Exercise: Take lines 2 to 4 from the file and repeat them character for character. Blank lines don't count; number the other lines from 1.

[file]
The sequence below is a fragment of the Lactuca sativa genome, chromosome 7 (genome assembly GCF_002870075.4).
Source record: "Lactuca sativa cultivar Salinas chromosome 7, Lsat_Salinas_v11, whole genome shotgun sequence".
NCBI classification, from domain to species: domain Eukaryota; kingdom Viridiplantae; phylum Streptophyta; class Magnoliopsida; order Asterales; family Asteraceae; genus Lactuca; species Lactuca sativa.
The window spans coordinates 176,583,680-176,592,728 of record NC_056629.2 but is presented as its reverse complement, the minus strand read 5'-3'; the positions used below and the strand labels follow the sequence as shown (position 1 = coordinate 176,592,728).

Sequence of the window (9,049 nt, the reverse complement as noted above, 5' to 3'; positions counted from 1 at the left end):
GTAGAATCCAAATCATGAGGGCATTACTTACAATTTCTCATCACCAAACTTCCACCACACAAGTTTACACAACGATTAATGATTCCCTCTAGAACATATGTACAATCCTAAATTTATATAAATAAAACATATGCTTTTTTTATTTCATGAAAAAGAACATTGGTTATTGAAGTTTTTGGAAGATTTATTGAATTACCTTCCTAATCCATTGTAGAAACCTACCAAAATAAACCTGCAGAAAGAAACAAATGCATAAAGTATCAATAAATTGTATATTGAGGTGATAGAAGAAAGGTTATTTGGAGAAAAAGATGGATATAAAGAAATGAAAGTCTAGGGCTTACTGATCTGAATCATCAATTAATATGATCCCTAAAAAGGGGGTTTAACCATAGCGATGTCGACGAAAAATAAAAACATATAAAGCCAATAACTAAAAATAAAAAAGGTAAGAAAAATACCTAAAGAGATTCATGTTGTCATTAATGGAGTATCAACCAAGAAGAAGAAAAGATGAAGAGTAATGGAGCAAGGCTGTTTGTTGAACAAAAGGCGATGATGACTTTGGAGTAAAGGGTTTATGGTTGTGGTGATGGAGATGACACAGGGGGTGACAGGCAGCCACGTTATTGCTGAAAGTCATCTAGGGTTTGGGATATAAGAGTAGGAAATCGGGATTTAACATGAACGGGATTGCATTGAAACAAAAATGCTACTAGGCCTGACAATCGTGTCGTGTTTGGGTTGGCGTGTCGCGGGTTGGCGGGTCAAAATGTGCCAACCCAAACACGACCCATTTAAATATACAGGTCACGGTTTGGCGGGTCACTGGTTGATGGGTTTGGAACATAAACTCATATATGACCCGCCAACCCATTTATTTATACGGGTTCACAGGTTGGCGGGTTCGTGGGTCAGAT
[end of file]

Source record: "Lactuca sativa cultivar Salinas chromosome 7, Lsat_Salinas_v11, whole genome shotgun sequence".
NCBI classification, from domain to species: domain Eukaryota; kingdom Viridiplantae; phylum Streptophyta; class Magnoliopsida; order Asterales; family Asteraceae; genus Lactuca; species Lactuca sativa.
The window spans coordinates 176,583,680-176,592,728 of record NC_056629.2 but is presented as its reverse complement, the minus strand read 5'-3'; the positions used below and the strand labels follow the sequence as shown (position 1 = coordinate 176,592,728).